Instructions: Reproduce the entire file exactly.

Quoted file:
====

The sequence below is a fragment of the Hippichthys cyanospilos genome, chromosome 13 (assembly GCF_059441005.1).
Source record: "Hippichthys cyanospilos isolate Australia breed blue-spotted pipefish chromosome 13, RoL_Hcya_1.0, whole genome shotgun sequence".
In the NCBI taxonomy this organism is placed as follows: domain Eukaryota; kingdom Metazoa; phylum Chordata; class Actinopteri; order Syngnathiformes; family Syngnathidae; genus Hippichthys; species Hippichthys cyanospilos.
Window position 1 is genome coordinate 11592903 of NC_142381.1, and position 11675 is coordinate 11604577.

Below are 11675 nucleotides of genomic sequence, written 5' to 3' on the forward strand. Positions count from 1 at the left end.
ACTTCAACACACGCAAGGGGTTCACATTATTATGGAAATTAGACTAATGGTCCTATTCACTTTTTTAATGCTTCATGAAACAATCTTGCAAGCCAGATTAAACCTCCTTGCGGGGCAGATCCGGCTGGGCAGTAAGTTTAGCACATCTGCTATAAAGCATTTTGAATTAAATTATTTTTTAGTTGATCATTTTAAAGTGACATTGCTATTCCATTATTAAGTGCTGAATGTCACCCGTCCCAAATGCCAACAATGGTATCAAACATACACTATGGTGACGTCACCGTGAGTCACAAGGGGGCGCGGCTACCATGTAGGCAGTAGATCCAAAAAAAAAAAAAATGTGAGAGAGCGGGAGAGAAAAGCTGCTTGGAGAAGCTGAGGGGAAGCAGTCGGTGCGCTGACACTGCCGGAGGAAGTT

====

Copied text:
The sequence below is a fragment of the Hippichthys cyanospilos genome, chromosome 13 (assembly GCF_059441005.1).
Source record: "Hippichthys cyanospilos isolate Australia breed blue-spotted pipefish chromosome 13, RoL_Hcya_1.0, whole genome shotgun sequence".
In the NCBI taxonomy this organism is placed as follows: domain Eukaryota; kingdom Metazoa; phylum Chordata; class Actinopteri; order Syngnathiformes; family Syngnathidae; genus Hippichthys; species Hippichthys cyanospilos.
Window position 1 is genome coordinate 11592903 of NC_142381.1, and position 11675 is coordinate 11604577.

Below are 11675 nucleotides of genomic sequence, written 5' to 3' on the forward strand. Positions count from 1 at the left end.
ACTTCAACACACGCAAGGGGTTCACATTATTATGGAAATTAGACTAATGGTCCTATTCACTTTTTTAATGCTTCATGAAACAATCTTGCAAGCCAGATTAAACCTCCTTGCGGGGCAGATCCGGCTGGGCAGTAAGTTTAGCACATCTGCTATAAAGCATTTTGAATTAAATTATTTTTTAGTTGATCATTTTAAAGTGACATTGCTATTCCATTATTAAGTGCTGAATGTCACCCGTCCCAAATGCCAACAATGGTATCAAACATACACTATGGTGACGTCACCGTGAGTCACAAGGGGGCGCGGCTACCATGTAGGCAGTAGATCCAAAAAAAAAAAAAATGTGAGAGAGCGGGAGAGAAAAGCTGCTTGGAGAAGCTGAGGGGAAGCAGTCGGTGCGCTGACACTGCCGGAGGAAGTT